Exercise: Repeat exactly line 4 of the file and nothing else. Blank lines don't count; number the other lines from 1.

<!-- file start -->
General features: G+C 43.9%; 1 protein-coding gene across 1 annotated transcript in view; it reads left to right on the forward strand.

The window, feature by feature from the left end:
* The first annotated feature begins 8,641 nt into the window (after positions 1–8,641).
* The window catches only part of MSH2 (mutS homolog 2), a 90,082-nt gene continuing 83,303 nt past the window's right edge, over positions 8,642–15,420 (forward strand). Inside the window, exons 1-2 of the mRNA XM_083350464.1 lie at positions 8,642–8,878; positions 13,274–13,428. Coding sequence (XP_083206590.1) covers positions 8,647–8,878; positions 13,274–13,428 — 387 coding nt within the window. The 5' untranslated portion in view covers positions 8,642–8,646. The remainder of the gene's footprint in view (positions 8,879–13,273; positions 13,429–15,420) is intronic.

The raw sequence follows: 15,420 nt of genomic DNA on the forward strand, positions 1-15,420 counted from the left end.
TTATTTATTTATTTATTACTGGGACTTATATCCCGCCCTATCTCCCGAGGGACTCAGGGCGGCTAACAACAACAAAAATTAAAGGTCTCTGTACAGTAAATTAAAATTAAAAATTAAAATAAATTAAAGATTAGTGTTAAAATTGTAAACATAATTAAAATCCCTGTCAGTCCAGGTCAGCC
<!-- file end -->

* The window catches only part of MSH2 (mutS homolog 2), a 90,082-nt gene continuing 83,303 nt past the window's right edge, over positions 8,642–15,420 (forward strand). Inside the window, exons 1-2 of the mRNA XM_083350464.1 lie at positions 8,642–8,878; positions 13,274–13,428. Coding sequence (XP_083206590.1) covers positions 8,647–8,878; positions 13,274–13,428 — 387 coding nt within the window. The 5' untranslated portion in view covers positions 8,642–8,646. The remainder of the gene's footprint in view (positions 8,879–13,273; positions 13,429–15,420) is intronic.